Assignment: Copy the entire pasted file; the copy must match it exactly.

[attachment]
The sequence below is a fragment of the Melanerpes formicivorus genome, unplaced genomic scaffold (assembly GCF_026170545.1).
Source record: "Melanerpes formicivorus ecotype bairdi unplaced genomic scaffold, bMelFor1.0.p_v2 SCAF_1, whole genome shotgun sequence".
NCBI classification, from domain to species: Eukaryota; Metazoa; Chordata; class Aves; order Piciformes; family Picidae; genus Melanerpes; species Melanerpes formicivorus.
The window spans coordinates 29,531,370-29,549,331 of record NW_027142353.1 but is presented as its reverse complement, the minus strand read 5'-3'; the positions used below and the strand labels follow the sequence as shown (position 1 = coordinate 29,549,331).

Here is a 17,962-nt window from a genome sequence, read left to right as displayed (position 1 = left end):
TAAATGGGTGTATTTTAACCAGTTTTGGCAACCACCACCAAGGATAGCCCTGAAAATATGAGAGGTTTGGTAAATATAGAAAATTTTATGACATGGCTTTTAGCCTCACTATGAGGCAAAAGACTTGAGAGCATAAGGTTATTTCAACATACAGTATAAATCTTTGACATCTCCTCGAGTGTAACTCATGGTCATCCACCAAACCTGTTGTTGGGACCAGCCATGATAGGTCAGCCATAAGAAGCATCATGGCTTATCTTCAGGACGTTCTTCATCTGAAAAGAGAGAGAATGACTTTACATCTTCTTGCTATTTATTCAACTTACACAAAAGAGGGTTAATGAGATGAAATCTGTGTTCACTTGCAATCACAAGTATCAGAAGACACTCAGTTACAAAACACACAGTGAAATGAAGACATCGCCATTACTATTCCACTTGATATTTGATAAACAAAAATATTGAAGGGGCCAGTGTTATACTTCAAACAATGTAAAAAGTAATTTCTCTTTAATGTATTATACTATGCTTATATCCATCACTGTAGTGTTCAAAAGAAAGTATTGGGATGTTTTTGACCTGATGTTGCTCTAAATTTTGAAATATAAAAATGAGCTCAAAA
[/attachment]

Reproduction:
The sequence below is a fragment of the Melanerpes formicivorus genome, unplaced genomic scaffold (assembly GCF_026170545.1).
Source record: "Melanerpes formicivorus ecotype bairdi unplaced genomic scaffold, bMelFor1.0.p_v2 SCAF_1, whole genome shotgun sequence".
NCBI classification, from domain to species: Eukaryota; Metazoa; Chordata; class Aves; order Piciformes; family Picidae; genus Melanerpes; species Melanerpes formicivorus.
The window spans coordinates 29,531,370-29,549,331 of record NW_027142353.1 but is presented as its reverse complement, the minus strand read 5'-3'; the positions used below and the strand labels follow the sequence as shown (position 1 = coordinate 29,549,331).

Here is a 17,962-nt window from a genome sequence, read left to right as displayed (position 1 = left end):
TAAATGGGTGTATTTTAACCAGTTTTGGCAACCACCACCAAGGATAGCCCTGAAAATATGAGAGGTTTGGTAAATATAGAAAATTTTATGACATGGCTTTTAGCCTCACTATGAGGCAAAAGACTTGAGAGCATAAGGTTATTTCAACATACAGTATAAATCTTTGACATCTCCTCGAGTGTAACTCATGGTCATCCACCAAACCTGTTGTTGGGACCAGCCATGATAGGTCAGCCATAAGAAGCATCATGGCTTATCTTCAGGACGTTCTTCATCTGAAAAGAGAGAGAATGACTTTACATCTTCTTGCTATTTATTCAACTTACACAAAAGAGGGTTAATGAGATGAAATCTGTGTTCACTTGCAATCACAAGTATCAGAAGACACTCAGTTACAAAACACACAGTGAAATGAAGACATCGCCATTACTATTCCACTTGATATTTGATAAACAAAAATATTGAAGGGGCCAGTGTTATACTTCAAACAATGTAAAAAGTAATTTCTCTTTAATGTATTATACTATGCTTATATCCATCACTGTAGTGTTCAAAAGAAAGTATTGGGATGTTTTTGACCTGATGTTGCTCTAAATTTTGAAATATAAAAATGAGCTCAAAA